Here’s how we build the wall without asking Americans for $5 billion: Dismantle the Statue of Liberty and melt it down into steel slats. Scrap it as swiftly and surely as we’ve scrapped what it stands for. “Give me your tired, your poor, Your huddled masses yearning to breathe free.” Really?

What ever were we thinking? We may as well invite a snake to our dinner table, our president says. Charity is all well and good, but let’s be real.

The welcome mat must go. We need a wall. And a notice to would-be immigrants that trespassers will be shot.

In all seriousness, in these times it’s difficult to imagine an America that was once so idealistic.

Slavery had just been abolished, the war was over, and a vast, open America welcomed newcomers. Come on in! Bring your talents and your ambition and your desire to work! Anything is possible! It was a time when our collective hope was hitched to something more grand than a take-no-prisoners pursuit of money. When we believed in something that filled us with pride, that made our hearts swell.

In the shadow of our failed attempt to “make” Mexico pay for a wall, let’s remember that the Statue of Liberty was a gift from the French people to the people of the U.S. in honor of our recent achievements. But it was also a joint project meant, at least in part, to inspire the people of France to perhaps embrace their own democracy . France would design and pay for the statue and the U.S. would build the pedestal and provide the site.

How was the pedestal paid for? By the people, in dribs and drabs. The publication of the iconic poem now inscribed at the base of the statue brought in some early money. But after New York and then Congress vetoed bills to pay for it, a fundraising drive launched by a newspaper brought in 120,000 individual donations, most of which were less than a dollar. The statue was dedicated on an October afternoon in 1886 — a 305-foot towering Goddess of Liberty. The American people had done their part to make it happen, motivated by pride and a sense of possibility.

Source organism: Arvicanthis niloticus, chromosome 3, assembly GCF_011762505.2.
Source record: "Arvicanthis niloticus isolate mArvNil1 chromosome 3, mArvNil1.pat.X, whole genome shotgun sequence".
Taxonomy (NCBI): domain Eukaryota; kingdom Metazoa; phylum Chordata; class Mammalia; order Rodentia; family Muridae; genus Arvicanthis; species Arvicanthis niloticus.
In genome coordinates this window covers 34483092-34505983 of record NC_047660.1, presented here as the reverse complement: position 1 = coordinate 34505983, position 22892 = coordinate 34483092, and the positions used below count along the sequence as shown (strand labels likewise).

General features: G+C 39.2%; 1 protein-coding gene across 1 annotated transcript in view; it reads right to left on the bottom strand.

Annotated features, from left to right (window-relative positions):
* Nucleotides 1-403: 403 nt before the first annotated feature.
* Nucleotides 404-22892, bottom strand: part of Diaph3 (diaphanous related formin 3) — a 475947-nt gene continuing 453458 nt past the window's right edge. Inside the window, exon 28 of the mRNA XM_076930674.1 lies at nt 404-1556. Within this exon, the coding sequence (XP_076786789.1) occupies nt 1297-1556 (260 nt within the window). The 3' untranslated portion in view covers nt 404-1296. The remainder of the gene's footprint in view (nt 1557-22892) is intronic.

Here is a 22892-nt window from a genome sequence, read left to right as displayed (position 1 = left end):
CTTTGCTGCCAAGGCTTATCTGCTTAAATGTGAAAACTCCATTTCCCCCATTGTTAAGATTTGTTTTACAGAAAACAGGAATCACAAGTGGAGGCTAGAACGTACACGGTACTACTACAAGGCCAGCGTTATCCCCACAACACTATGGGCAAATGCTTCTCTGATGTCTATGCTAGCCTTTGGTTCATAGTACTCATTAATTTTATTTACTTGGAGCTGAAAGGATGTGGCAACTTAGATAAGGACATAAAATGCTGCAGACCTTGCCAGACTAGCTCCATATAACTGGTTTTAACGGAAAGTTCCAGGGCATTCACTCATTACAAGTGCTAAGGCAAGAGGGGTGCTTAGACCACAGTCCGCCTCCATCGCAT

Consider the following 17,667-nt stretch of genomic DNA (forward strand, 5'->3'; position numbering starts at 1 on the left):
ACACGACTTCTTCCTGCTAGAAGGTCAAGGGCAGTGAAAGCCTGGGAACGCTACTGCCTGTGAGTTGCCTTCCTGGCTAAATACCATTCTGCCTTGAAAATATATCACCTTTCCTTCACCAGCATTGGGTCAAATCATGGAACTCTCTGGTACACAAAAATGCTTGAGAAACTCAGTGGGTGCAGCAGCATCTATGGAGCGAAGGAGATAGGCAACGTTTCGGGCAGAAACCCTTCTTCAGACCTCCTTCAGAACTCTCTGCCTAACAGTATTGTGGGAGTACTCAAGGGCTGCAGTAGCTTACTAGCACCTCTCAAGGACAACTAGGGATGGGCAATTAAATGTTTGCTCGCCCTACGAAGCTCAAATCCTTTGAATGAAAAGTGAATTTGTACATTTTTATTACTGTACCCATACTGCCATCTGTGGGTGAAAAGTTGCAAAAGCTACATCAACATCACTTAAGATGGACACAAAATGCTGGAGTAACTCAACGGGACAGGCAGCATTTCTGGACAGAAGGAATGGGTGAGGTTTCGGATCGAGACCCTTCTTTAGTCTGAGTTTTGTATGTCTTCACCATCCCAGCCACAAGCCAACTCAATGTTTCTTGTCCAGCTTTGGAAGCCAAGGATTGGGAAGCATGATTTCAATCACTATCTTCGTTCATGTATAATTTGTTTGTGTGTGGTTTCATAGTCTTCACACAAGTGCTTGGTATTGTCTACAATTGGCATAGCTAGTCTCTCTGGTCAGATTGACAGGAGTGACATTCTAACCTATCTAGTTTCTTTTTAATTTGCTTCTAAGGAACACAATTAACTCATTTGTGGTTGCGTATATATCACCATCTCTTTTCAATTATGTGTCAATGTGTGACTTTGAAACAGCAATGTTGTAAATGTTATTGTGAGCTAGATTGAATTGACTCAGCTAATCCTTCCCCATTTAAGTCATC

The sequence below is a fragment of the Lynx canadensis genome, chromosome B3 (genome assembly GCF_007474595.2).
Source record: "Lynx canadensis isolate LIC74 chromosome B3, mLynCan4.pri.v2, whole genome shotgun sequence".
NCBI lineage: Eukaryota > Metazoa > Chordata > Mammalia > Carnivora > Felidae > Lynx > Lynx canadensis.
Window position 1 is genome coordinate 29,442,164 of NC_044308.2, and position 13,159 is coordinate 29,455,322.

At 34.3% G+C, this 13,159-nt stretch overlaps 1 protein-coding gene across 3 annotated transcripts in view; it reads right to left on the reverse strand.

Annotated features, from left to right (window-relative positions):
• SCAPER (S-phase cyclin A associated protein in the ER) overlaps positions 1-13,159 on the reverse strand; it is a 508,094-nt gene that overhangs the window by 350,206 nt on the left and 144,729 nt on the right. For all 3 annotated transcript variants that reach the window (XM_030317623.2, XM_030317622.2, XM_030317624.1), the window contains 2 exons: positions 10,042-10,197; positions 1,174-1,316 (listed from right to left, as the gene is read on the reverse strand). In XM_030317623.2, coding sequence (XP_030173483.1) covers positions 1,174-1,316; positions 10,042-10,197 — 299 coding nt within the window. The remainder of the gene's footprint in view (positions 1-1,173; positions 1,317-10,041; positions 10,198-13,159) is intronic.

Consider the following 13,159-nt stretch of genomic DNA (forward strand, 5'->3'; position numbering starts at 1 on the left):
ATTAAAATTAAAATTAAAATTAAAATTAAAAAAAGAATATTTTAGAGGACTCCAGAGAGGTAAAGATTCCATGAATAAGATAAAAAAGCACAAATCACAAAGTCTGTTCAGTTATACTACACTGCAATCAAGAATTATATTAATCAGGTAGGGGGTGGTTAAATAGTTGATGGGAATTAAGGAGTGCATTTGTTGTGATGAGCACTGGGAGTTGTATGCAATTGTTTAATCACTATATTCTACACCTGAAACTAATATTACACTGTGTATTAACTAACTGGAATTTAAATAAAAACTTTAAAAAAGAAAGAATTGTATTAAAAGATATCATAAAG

What awaits American hopefuls today? No lighted torch, but a minority of frightened, vocal citizens, a fear-mongering president and a spineless Congress, all of whom must believe that our Central American friends are, at best, losers in the country-of-birth lottery out to steal our winning tickets. Or that they are, at worst, not fleeing violence, but attempting to export it.

The neighbors showing up at our door are doing what any sane people fleeing insane circumstances would do. They are leaving a place that is uninhabitable, that is, a place where they cannot make a living and where their lives are threatened by violence. Undertaking a journey of thousands of miles on foot, not knowing where their next meal will come from, sleeping in fields. Saying, perhaps, a short prayer before they lay their heads down that a new life in that shining country up north might be possible for them, too. That the dream lives.

For better or for worse, America still leads by example. Please, let’s not have a wall be our new message to the world. We must fix the problem at the source. We must help to make these countries livable. Otherwise, the trickle becomes a flood that no wall or policy change will be adequate to address.

Elizabeth Flint lives in Tucson.